Wednesday, February 28, 2007

Time For Answers In Waltrip Mystery

It’s been two weeks since the discovery of an illegal fuel additive in Michael Waltrip’s NAPA Toyota at Daytona International Speedway, and still no explanation of how it happened.

NASCAR officials discovered the illegal compound in Waltrip’s fuel on February 14, docking the veteran driver 100 driver/owner points, ejecting crewchief David Hyder and Competition Director Bobby Kennedy from the speedway, suspending both men indefinitely, and fining Hyder $100,000.

In an emotional press conference the following day, Waltrip professed his innocence, saying he had no personal involvement in the scandal, and did not know (or approve) of the illegal substance. He blamed the controversy on the unauthorized actions of one of more of his employees, and promised to terminate those involved.

Today – 14 days later -- there have been no terminations, and no explanations.

Michael Waltrip Racing spokesman Ty Norris said earlier this week that the team continues to search for the guilty party. Norris has spoken repeatedly with Hyder – who was suspended with pay by the team following his ejection from the speedway -- offering to guarantee his employment in exchange for a full accounting of what happened.

Despite the auto racing equivalent of immunity from prosecution, however, Hyder insists he knows nothing.

Is it realistic to believe that the crewchief, Director of Competition and team owner were all blissfully ignorant of what was going on in their own shop? Probably not. Something so blatant, so egregious could hardly be done to Waltrip’s racecar without someone in authority knowing about it, or at least being able to find out about it by now. Information travels fast in this business. A man running at full speed cannot make it to the far end of the Nextel Cup garage before the juicy new rumor about him does. It’s foolish to think that something like this can be kept quiet for a day, much less two weeks.

The information is out there. Someone knows what happened, and it’s time to come clean.

As the days continue to tick by, Waltrip is in danger of becoming a sanitized version of O.J. Simpson. Simpson swore he would clear his name by finding the “real killer,” but instead spends his time searching golf course sandtraps around the globe. Waltrip professes his innocence as well, but seems to be making little progress in uncovering the culprit within his own walls.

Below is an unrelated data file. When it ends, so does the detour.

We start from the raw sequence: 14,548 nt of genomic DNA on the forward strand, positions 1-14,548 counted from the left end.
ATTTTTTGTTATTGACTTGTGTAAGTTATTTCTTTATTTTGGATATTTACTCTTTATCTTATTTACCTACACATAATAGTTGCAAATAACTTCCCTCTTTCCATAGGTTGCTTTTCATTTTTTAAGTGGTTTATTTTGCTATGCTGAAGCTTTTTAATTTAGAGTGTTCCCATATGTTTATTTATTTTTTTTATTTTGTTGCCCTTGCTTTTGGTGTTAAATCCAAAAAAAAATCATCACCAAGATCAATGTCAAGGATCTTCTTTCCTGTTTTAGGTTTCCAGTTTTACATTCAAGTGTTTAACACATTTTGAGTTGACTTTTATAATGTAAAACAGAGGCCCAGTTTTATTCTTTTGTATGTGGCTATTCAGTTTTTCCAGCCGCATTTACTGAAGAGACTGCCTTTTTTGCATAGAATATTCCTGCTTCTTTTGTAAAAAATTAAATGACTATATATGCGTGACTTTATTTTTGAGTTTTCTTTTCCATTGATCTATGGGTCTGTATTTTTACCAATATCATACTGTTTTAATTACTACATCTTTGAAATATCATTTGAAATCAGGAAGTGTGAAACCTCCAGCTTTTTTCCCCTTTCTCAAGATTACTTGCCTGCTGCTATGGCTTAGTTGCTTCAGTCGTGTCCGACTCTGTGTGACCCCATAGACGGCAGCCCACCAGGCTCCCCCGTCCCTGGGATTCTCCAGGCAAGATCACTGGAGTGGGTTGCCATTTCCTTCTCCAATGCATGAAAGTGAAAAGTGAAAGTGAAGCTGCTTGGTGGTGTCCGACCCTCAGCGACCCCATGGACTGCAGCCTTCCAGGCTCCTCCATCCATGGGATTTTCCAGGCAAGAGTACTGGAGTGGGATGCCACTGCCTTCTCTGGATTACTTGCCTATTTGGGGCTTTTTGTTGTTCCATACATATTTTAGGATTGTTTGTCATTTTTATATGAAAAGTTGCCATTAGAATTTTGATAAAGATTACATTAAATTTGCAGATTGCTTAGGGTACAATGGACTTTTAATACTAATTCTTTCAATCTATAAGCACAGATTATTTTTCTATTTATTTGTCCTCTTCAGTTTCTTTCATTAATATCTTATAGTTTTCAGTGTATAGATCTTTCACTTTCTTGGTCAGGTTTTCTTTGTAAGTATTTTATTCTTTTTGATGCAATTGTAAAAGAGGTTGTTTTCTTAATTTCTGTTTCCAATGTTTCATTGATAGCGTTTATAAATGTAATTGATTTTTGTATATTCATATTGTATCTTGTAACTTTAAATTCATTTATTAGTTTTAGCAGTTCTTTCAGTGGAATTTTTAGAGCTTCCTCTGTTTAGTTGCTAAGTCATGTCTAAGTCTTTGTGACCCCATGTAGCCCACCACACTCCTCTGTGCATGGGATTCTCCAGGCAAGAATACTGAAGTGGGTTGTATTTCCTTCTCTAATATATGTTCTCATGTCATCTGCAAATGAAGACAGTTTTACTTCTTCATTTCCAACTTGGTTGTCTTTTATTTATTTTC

Mikey hasn’t cut anyone’s throat -- other than perhaps his own – and it is unfair to paint everyone at MWR with the same guilty brush. Perhaps Hyder indeed acted alone. Perhaps Kennedy is to blame. Maybe Waltrip authorized the whole dirty scheme, or perhaps the mysterious, unnamed fourth party who requested a leave of absence at the height of the controversy is to blame.

No one knows, or at least no one’s telling. And the longer this mystery goes unsolved, the more everyone involved begins to appear guilty by association.


  1. Anonymous10:39 AM

    My opinion is that I think the "higher-ups" knew, possible even Waltrip himself. However, they don't want to admit that it went that high because I am sure the folks at Toyota wouldn't too pleased and worse yet it would tarnish the reputations of those individuals that knew. They are in a bind because if they try to pin it on one scapegoat, they would end up with one hefty lawsuit on their hands.

  2. Anonymous11:52 AM

    It goes to prove NASCAR lets some stay and some go. Moody, my friend, NASCAR has changed, we all know why (money is the root of all evil). Mikey brings so much money to the sport with his great PR. They have too much to lose to let Mikey suffer the consequences if he is, in fact, guilty. I like Mikey, but let's be real, new team, HUGE manufacturer coming into the sport, someone knows but with the assistance of NASCAR, it does not ever have to be told.

  3. I may be a little naive, but I suppose I'll be taking Mikey's word for it that he didn't know about the substance. I base my opinion on it seems totally insane for someone to take such an incredible risk with messing with the fuel. I may be giving people too much credit and would hate to find out I'm wrong (maybe its the fan in me coming out). I believe that I would be doing everything possible to find out who was responsible and make it public. Until the person responsible is announced there will always be that doubt though>

  4. Anonymous7:06 PM

    I have heard many say on Sirius Speedways that if Micky would just fess up and say what it was and who it was that all would be well. Are you really going to let him off the hook that easy? "Hey, I shot the sheriff, so ok, well let's go huntin' now boys." That's what you're all saying, even Dave. All you have do is say ya did it and all is good. Are you really going to believe him now. If I was him I would just come out now with a statment to get people off my back truthful or not. That's what everyone is saying it would take. Fessin' up may start the healing process but it is along way from making it right and /or ok. I've only considered Micky an OK driver, but I did respect what he was trying to do with his own team, until Daytona. I'm sorry, his "Domino's, UPS, NAPA, Toyata Camary" grin isn't going to get him off the hook.